19 Because VOTE is defined in terms of the two-party vote, the percentage of the vote lost or gained by Republicans exactly equals the percentage gained or lost by Democrats.

20 The two major parties received only 80 per cent of the congressional vote.

21 The difference between the significance of the results for the two subsamples is even more striking if one considers that the increasing income estimates are based on almost twice as many observations as the declining income estimates.

22 This point is demonstrated by results of the regression of VOTE on ID only. For economic upturns, ID “predicts” 61 per cent of the variation in VOTE. In other words, past trends “predict” the current vote fairly well. On the other hand, during economic downturns, ID “predicts” only 9 per cent of the variation in VOTE, since economic conditions cause voters to deviate from their past behavior.

23 Equation 2 is equivalent to Equation 1 with the value of the coefficient for ID constrained to equal one. This constraint is consistent with our inclusion of REG in the model to represent the “expected” vote, around which short-run economic conditions cause the observed vote to fluctuate. Empirical justification for this assumption is provided by the fact that the coefficients for ID in the appropriately specified asymmetric estimates of Equation 1 are not significantly different from one.

24 Results of the model (Equation 2) for elections preceded by rising income were subjected to the following sensitivity test: The rising income subsample was split in two, with one half containing the elections preceded by the largest income increases and the other half containing the elections preceded by the smallest income increases. Equation 2 was then estimated separately from each half of the rising income subsample. The results for both estimates were quite similar to those reported for the rising income subsample as a whole.

25 The state estimates do not provide a completely independent replication of the national analysis. The two analyses are linked to the extent that the characteristics of the three states are imbedded in the national data. If the model had been estimated from data for the nation minus the three states, the results would have been completely independent from the state-level analysis. This was not desirable, however, since the state time-series are shorter than the national ones. Nevertheless, the interdependency between the two levels of analysis is probably not serious since the three states represent only 25 per cent and 28 per cent of the total national vote in the 1930 and 1970 congressional elections, respectively. Also, state estimates cover little over half the time period included in the national analysis.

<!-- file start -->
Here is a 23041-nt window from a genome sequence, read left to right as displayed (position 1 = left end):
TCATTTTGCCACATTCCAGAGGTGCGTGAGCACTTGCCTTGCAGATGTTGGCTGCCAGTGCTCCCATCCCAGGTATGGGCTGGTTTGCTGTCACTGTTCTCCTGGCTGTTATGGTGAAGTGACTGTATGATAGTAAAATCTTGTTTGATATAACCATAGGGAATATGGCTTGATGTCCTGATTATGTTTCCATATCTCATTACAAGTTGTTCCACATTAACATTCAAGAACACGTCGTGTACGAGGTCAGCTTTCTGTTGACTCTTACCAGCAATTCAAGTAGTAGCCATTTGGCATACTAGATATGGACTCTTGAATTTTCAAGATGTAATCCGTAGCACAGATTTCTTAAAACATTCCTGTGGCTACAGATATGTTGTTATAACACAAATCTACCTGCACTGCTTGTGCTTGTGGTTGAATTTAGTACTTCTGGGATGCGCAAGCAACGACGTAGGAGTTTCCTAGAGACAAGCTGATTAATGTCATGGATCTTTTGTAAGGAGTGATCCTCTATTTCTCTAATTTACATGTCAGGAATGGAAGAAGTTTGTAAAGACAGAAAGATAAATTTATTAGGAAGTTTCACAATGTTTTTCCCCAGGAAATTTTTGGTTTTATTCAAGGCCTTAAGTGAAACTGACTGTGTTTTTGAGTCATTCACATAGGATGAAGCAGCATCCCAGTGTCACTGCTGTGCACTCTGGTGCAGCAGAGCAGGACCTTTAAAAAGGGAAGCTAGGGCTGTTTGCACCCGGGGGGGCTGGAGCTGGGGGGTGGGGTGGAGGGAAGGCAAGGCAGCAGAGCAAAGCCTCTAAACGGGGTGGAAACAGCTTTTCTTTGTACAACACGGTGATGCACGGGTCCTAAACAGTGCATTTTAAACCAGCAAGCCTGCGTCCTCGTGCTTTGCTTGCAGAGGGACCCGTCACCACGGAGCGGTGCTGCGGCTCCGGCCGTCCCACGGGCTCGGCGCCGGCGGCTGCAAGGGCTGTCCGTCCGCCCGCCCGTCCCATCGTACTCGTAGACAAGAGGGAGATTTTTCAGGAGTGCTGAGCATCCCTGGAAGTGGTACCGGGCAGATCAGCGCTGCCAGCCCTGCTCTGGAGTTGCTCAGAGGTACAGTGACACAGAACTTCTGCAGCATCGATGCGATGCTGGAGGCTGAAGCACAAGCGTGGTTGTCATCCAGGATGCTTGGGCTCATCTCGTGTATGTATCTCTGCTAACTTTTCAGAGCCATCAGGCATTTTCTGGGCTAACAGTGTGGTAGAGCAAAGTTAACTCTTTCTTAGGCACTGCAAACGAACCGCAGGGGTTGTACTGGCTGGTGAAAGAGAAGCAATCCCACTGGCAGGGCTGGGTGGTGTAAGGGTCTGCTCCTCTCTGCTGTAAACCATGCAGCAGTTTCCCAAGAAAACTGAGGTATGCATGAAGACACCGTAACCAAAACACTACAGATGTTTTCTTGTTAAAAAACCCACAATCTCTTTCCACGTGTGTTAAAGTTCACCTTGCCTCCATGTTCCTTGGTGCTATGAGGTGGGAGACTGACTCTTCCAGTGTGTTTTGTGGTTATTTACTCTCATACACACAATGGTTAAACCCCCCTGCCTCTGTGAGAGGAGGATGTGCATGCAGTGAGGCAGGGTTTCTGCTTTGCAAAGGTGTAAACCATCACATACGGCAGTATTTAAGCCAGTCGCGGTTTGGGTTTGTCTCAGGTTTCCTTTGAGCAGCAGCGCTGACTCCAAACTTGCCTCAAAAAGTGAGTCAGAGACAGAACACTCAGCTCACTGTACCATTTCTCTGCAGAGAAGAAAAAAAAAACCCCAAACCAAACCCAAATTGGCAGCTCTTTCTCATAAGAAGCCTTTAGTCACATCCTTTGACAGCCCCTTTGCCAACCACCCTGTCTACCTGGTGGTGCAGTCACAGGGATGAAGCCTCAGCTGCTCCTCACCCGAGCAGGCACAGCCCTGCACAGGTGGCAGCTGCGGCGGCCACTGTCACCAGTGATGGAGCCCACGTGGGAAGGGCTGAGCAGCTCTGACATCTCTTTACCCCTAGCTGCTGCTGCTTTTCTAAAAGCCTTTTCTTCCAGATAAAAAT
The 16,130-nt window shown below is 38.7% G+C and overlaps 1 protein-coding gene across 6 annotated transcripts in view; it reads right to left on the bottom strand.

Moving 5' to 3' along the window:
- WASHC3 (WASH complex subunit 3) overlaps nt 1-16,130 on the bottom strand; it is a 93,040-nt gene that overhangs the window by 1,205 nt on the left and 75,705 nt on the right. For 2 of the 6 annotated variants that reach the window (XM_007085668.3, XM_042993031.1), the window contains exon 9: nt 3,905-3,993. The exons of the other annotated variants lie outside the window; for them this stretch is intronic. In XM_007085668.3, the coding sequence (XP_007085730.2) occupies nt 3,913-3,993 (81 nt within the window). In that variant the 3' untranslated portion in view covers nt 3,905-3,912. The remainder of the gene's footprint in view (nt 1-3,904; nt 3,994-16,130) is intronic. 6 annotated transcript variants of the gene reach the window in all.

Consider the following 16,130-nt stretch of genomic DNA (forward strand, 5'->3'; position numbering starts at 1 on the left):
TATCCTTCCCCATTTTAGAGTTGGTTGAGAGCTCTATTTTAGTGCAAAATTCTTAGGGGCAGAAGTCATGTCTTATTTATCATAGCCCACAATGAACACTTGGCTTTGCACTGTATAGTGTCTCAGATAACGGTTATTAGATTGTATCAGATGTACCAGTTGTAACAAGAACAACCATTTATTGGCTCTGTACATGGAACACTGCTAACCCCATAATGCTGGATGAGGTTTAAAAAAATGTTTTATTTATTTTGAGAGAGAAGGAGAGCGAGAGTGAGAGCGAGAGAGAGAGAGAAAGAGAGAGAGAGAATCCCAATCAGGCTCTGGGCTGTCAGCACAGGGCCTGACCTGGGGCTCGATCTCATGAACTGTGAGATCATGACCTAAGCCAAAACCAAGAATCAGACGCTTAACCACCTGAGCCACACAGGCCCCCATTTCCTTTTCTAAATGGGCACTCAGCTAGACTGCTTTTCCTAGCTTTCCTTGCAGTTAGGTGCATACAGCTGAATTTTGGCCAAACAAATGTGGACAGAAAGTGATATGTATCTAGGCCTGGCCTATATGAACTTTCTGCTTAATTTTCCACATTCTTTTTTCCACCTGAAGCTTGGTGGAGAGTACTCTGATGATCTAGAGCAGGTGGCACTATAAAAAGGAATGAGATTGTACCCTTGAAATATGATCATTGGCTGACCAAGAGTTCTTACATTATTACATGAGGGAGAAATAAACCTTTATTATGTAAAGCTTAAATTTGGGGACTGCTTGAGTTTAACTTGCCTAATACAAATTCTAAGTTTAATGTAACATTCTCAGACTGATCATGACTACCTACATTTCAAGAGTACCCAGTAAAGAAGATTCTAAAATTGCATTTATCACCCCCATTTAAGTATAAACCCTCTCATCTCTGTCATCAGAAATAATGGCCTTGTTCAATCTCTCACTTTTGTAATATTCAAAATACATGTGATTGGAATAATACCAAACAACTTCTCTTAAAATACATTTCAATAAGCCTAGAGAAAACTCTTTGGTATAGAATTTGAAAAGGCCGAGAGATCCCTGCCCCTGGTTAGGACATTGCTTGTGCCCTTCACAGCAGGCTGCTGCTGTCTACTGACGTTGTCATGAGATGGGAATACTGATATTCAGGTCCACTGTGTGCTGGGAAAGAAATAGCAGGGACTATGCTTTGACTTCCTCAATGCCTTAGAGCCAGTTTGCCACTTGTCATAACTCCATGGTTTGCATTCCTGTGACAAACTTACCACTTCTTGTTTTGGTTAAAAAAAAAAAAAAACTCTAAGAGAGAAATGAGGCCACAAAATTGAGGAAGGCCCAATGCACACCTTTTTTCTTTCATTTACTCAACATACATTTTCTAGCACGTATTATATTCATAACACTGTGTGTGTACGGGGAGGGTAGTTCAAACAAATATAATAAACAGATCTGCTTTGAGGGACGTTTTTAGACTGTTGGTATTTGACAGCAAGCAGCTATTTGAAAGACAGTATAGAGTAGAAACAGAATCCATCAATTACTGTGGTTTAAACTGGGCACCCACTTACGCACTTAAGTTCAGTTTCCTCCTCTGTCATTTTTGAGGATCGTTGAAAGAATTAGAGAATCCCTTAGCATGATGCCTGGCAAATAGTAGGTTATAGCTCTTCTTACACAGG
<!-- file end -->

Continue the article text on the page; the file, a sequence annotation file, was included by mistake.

26 See Ackley, Gardner, Macroeconomic Theory (New York: Macmillan, 1961), pp. 196198 .

27 See Appendix A for sources of state income data published by the Department of Commerce for 1929 to the present. For 1919-21 see: Leven, Maurice, Income In the Various Slates, Its Sources and Distribution, 1919, 1920 and 1921 (New York: National Bureau of Economic Research, 1925). Note that the Leven data are not strictly comparable to the Department of Commerce data.

28 Personal Income in Metropolitan and Non-metropolitan Areas,” Survey of Current Business, 50 (05, 1970), 2236 .

B1 Oregon increased from two to four House districts during this period.

B2 The unadjusted R 2 for the California equation is 0.75. Because they incorporate degrees of freedom, the adjusted R 2's shown in the table are underestimates of the actual proportion of the registration variation “predicted” by each regression. For further discussion of adjusted R 2, see Johnston, J., Econometric Methods, 2nd edition (New York: McGraw-Hill, 1972), pp. 129130 .

B3 The standard errors of estimate of the regressions for each state were statistically significantly different from each other, according to the appropriate F-fest. Thus to obtain the most efficient estimators, observations for each state in the pooled sample were weighted in inverse proportion to the standard error of the separate regression for that state.

B4 Estimates also indicate that the weights attached to additional elections decrease rapidly as the time between the election and registration figures increases.

* The authors gratefully acknowledge the helpful suggestions of Henry J. Aaron, Richard E. Caves, John E. Jackson, John F. Kain, and William E. McAuliffe. Special thanks are due to Susan E. P. Bloom for her continual assistance throughout the development of the paper.

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American Political Science Review
  • ISSN: 0003-0554
  • EISSN: 1537-5943